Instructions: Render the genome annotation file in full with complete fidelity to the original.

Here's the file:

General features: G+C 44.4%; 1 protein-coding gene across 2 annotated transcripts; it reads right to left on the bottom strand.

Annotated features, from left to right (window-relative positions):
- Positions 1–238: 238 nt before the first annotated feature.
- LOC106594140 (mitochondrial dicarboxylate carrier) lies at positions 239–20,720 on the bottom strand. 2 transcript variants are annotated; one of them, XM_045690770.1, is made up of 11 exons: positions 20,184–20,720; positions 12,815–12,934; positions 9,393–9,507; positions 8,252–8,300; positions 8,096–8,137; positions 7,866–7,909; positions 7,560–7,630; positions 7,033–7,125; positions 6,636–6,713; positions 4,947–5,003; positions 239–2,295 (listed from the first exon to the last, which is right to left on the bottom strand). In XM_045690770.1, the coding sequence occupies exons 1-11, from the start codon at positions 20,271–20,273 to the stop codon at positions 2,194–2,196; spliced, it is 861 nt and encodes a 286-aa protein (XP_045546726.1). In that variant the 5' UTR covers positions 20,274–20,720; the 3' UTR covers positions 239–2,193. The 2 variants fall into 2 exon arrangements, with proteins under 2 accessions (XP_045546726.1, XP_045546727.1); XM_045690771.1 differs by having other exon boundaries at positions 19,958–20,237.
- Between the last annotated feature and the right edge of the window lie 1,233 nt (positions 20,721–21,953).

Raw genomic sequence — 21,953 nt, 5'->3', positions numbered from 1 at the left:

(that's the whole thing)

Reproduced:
General features: G+C 44.4%; 1 protein-coding gene across 2 annotated transcripts; it reads right to left on the bottom strand.

Annotated features, from left to right (window-relative positions):
- Positions 1–238: 238 nt before the first annotated feature.
- LOC106594140 (mitochondrial dicarboxylate carrier) lies at positions 239–20,720 on the bottom strand. 2 transcript variants are annotated; one of them, XM_045690770.1, is made up of 11 exons: positions 20,184–20,720; positions 12,815–12,934; positions 9,393–9,507; positions 8,252–8,300; positions 8,096–8,137; positions 7,866–7,909; positions 7,560–7,630; positions 7,033–7,125; positions 6,636–6,713; positions 4,947–5,003; positions 239–2,295 (listed from the first exon to the last, which is right to left on the bottom strand). In XM_045690770.1, the coding sequence occupies exons 1-11, from the start codon at positions 20,271–20,273 to the stop codon at positions 2,194–2,196; spliced, it is 861 nt and encodes a 286-aa protein (XP_045546726.1). In that variant the 5' UTR covers positions 20,274–20,720; the 3' UTR covers positions 239–2,193. The 2 variants fall into 2 exon arrangements, with proteins under 2 accessions (XP_045546726.1, XP_045546727.1); XM_045690771.1 differs by having other exon boundaries at positions 19,958–20,237.
- Between the last annotated feature and the right edge of the window lie 1,233 nt (positions 20,721–21,953).

Raw genomic sequence — 21,953 nt, 5'->3', positions numbered from 1 at the left: